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Mayor Barry Unveils Three-Year Action Agenda for Transportation in Nashville


Moving the Music City sets course for MDOT and MTA around goals for safety, mobility, livability

Mayor Megan Barry today charted a near-term path for delivering on her administration’s transportation goals with the release of an ambitious Action Agenda, “Moving the Music City” (updated May 26). The Agenda lays out a mayoral vision, with specific projects and programs, for transforming Nashville’s streets into people-friendly public spaces – targeting improvements for transit mobility, safety, walking and bicycling, smart-city technology, maintenance, and organizational capacity.

The document builds on the Mayor's first- and second-year transportation investments by providing Metro departments and agencies, partners, and citizens with a detailed blueprint to improve travel in a growing city to ensure Nashville is a safer, more livable and prosperous place in the years to come.

“Nashvillians are ready for the great visioning work we’ve done –through countywide planning efforts such as NashvilleNext, nMotion, and WalkNBike– to spring to life. Because of the growth we’re seeing, they’re ready for the city’s streets to begin physically changing for the better, faster,” said Mayor Megan Barry. “This Action Agenda will serve as an important guide for Metro’s hard-working transportation professionals. These are folks who are committed to completing our streets and ensuring Nashville’s transportation system is efficient, humane, and supportive of our larger goals for improving health and air quality, creating jobs, and preserving our strong and diverse neighborhoods.”

Metro’s Transportation Action Agenda sets the course for ambitious, immediate next-steps to be pursued by Nashville MTA and a new Division of Transportation established within the Metro-Nashville Department of Public Works. Tactics fall under umbrella policy strategies of importance to the Mayor and her administration, and the public at-large. Major goals in “Moving the Music City” include:

  • Bring MTA’s nMotion plan to life by committing to: increased access to frequent bus service, safer pedestrian connections to stops, prioritized space for transit on city streets, and the advancement of larger, longer-term projects (such as rail) now by embracing quality growth and initiating design work;
  • Drive down severe and fatal crashes with a Vision Zero traffic-safety program, with a heightened focus on reducing pedestrian fatalities. Actions include building upon the Mayor’s Intersection Improvement Program, assisting neighborhoods with calming vehicular traffic, and partnering with the Metro-Nashville Police Department on data-driven, preventive enforcement of traffic laws;
  • Make walking and bicycling safe, attractive, essential options for short trips by launching a “quick build” project-delivery program, creating a connected, low-stress bikeway network in the city’s urban core, and removing hostile barriers to walking and biking such as construction zones;
  • Encourage greater efficiency and innovation in transportation through projects and partnerships on better data collection and information delivery, new technology demos, car-sharing, and “smart” parking and signals.
  • Keep our existing system in a state of good repair through investments in roadway repaving, electric-hybrid replacements for aging MTA diesel buses, sidewalk reconstruction, optimized signal timings and a Metro traffic management center.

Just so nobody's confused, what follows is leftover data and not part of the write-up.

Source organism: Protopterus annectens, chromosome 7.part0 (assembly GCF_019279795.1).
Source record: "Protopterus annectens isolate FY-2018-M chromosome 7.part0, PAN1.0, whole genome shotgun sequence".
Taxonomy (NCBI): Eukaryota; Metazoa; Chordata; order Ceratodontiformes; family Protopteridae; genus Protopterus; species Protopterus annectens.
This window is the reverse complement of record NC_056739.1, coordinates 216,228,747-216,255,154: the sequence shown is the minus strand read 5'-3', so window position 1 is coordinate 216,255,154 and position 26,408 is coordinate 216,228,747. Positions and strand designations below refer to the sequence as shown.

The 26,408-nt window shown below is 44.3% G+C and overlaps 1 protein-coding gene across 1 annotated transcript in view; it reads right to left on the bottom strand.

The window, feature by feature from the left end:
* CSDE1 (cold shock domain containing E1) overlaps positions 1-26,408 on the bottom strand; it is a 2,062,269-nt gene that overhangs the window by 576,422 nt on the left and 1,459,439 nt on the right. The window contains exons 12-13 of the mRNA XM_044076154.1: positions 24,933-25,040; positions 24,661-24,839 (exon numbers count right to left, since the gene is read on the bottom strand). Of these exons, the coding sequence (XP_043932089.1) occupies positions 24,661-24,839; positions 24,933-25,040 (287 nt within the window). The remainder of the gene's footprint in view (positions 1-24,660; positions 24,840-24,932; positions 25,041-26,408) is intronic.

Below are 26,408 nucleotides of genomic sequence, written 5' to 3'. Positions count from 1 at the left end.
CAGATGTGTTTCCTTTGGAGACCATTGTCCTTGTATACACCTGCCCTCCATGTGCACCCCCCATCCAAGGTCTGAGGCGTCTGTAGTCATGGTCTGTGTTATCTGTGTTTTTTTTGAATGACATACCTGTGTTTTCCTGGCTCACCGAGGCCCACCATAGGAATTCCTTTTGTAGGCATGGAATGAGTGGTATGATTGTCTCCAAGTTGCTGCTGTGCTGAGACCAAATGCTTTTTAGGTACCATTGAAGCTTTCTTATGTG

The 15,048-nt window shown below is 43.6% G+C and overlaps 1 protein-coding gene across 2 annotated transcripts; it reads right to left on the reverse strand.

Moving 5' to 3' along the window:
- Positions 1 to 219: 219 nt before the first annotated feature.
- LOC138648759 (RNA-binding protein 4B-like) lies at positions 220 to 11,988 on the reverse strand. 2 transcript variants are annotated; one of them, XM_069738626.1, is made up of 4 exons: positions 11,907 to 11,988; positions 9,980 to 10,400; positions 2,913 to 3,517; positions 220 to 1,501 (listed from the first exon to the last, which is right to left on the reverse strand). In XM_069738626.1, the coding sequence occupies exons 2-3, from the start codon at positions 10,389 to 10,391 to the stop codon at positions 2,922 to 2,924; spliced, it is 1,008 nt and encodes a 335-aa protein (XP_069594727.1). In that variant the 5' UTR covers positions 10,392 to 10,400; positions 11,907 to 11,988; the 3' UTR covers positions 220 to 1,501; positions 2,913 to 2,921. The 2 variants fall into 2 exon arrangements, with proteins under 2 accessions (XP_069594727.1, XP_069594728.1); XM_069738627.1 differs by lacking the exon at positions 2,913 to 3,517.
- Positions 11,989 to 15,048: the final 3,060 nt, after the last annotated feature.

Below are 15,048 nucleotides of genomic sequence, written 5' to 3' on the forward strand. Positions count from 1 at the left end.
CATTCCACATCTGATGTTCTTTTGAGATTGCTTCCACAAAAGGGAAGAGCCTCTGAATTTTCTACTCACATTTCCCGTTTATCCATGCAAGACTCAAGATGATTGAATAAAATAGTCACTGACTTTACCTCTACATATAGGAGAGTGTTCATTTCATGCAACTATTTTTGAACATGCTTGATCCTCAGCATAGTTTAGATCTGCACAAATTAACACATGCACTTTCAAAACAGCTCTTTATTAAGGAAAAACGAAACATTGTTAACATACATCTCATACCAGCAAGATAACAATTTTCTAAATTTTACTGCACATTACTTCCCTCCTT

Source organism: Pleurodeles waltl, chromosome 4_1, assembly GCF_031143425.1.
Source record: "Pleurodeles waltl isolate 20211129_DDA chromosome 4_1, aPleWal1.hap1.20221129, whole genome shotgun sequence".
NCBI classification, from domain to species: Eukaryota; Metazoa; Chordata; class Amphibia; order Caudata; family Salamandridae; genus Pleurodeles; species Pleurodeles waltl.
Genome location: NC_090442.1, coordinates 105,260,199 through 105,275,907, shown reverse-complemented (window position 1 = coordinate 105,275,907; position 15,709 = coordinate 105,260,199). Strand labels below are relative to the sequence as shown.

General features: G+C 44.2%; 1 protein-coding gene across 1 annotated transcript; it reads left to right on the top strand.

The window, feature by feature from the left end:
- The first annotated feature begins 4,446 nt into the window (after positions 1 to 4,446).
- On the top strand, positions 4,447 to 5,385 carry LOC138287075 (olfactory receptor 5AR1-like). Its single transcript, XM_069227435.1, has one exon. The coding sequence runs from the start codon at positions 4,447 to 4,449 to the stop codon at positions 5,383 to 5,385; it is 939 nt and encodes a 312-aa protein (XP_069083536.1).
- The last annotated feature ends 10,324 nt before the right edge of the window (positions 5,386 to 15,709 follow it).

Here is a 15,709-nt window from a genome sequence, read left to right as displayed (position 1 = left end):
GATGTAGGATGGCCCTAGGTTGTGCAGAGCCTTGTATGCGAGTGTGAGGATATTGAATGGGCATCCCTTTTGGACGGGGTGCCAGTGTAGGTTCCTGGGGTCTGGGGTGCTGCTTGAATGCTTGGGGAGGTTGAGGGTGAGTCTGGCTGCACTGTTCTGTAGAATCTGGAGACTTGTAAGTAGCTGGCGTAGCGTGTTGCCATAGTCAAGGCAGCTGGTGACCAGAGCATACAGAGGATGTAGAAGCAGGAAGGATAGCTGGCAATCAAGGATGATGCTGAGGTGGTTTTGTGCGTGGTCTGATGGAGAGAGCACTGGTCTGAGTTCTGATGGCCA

• Increase Metro’s capacity to deliver on the Mayor’s Action Agenda by launching a Division of Transportation within Metro Public Works, prioritizing quality communication with citizens and stakeholders, upholding NashvilleNext’s growth scenarios, and securing dedicated revenues for transit.

“nMotion charts a detailed path for making transit in Nashville a more convenient and viable option,” said Steve Bland, CEO of Nashville MTA. “We’re excited and committed to delivering on specific goals derived from nMotion as outlined in the Mayor’s Action Agenda, such as increasing Nashvillians’ access to frequent bus service and making transit more visible and legible, while building a bridge to longer-term projects such as light-rail service on four of Nashville’s historic pikes.”

“Moving the Music City” follows this spring’s release of draft recommendations around sustainability from Mayor Barry’s Livable Nashville Committee, where transportation goals played a key role. Greater-Nashville is currently growing by approximately 82 new residents a day, increasing demands placed on streets and urgency around the need to shift trips from Single Occupant Vehicle to mass transit, walking and bicycling. With more than 5,880 lane-miles of roadway spread across Davidson County’s 532 square-miles, Metro’s transportation network comprises the city’s largest, most significant public space and offers countless opportunities to move people and improve quality of life and place.

“This Agenda gets the ball rolling on adding to our choices for getting around congestion, while squarely addressing significant challenges around safety and efficiency,” said Mark Sturtevant, Interim Director of Metro Public Works. “A unified, more people-friendly approach to mobility can make a dramatic contribution to sustainably and equitably accommodating growth. Public Works is proud to assist Mayor Barry and the citizens of Nashville with charting new directions for our city's transportation system.”

This morning, the Mayor presented “Moving the Music City” to transportation professionals from cities across the state at the Tennessee Department of Environment and Conservation’s 2017 Sustainable Transportation Awards and Forum.

The full document (PDF) is available on the Mayor's Office Transportation and Sustainability page.